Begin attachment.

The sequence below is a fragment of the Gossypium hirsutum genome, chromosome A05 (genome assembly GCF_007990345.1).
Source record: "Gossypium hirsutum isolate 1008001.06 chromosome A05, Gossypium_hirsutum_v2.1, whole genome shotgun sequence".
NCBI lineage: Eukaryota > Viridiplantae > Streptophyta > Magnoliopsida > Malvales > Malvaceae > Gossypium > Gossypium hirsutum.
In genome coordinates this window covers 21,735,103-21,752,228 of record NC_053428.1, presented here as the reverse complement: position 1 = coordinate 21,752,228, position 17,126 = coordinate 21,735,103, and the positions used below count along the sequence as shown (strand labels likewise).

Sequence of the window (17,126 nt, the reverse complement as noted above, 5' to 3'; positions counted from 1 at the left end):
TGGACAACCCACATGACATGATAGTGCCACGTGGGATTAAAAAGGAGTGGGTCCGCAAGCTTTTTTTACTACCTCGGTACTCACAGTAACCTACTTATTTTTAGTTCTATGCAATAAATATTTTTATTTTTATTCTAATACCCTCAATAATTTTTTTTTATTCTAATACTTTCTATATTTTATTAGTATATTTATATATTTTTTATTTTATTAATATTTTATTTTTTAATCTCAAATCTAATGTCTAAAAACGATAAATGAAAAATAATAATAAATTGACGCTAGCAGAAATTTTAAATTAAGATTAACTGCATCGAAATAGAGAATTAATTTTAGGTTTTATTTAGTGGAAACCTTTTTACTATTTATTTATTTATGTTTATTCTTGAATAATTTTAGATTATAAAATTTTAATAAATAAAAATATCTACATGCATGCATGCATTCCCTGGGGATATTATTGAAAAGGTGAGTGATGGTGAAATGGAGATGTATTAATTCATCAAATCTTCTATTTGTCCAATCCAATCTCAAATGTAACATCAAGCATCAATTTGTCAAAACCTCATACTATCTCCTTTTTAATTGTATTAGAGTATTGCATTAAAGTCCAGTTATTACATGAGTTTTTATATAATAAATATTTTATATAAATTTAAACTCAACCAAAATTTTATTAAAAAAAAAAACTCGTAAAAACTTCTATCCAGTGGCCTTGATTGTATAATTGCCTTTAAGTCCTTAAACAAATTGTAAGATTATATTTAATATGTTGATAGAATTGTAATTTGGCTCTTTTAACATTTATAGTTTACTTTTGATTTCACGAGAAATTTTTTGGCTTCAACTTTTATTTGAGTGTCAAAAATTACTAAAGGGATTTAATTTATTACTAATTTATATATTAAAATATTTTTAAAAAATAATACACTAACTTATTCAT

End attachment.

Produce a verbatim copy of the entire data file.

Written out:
The sequence below is a fragment of the Gossypium hirsutum genome, chromosome A05 (genome assembly GCF_007990345.1).
Source record: "Gossypium hirsutum isolate 1008001.06 chromosome A05, Gossypium_hirsutum_v2.1, whole genome shotgun sequence".
NCBI lineage: Eukaryota > Viridiplantae > Streptophyta > Magnoliopsida > Malvales > Malvaceae > Gossypium > Gossypium hirsutum.
In genome coordinates this window covers 21,735,103-21,752,228 of record NC_053428.1, presented here as the reverse complement: position 1 = coordinate 21,752,228, position 17,126 = coordinate 21,735,103, and the positions used below count along the sequence as shown (strand labels likewise).

Sequence of the window (17,126 nt, the reverse complement as noted above, 5' to 3'; positions counted from 1 at the left end):
TGGACAACCCACATGACATGATAGTGCCACGTGGGATTAAAAAGGAGTGGGTCCGCAAGCTTTTTTTACTACCTCGGTACTCACAGTAACCTACTTATTTTTAGTTCTATGCAATAAATATTTTTATTTTTATTCTAATACCCTCAATAATTTTTTTTTATTCTAATACTTTCTATATTTTATTAGTATATTTATATATTTTTTATTTTATTAATATTTTATTTTTTAATCTCAAATCTAATGTCTAAAAACGATAAATGAAAAATAATAATAAATTGACGCTAGCAGAAATTTTAAATTAAGATTAACTGCATCGAAATAGAGAATTAATTTTAGGTTTTATTTAGTGGAAACCTTTTTACTATTTATTTATTTATGTTTATTCTTGAATAATTTTAGATTATAAAATTTTAATAAATAAAAATATCTACATGCATGCATGCATTCCCTGGGGATATTATTGAAAAGGTGAGTGATGGTGAAATGGAGATGTATTAATTCATCAAATCTTCTATTTGTCCAATCCAATCTCAAATGTAACATCAAGCATCAATTTGTCAAAACCTCATACTATCTCCTTTTTAATTGTATTAGAGTATTGCATTAAAGTCCAGTTATTACATGAGTTTTTATATAATAAATATTTTATATAAATTTAAACTCAACCAAAATTTTATTAAAAAAAAAAACTCGTAAAAACTTCTATCCAGTGGCCTTGATTGTATAATTGCCTTTAAGTCCTTAAACAAATTGTAAGATTATATTTAATATGTTGATAGAATTGTAATTTGGCTCTTTTAACATTTATAGTTTACTTTTGATTTCACGAGAAATTTTTTGGCTTCAACTTTTATTTGAGTGTCAAAAATTACTAAAGGGATTTAATTTATTACTAATTTATATATTAAAATATTTTTAAAAAATAATACACTAACTTATTCAT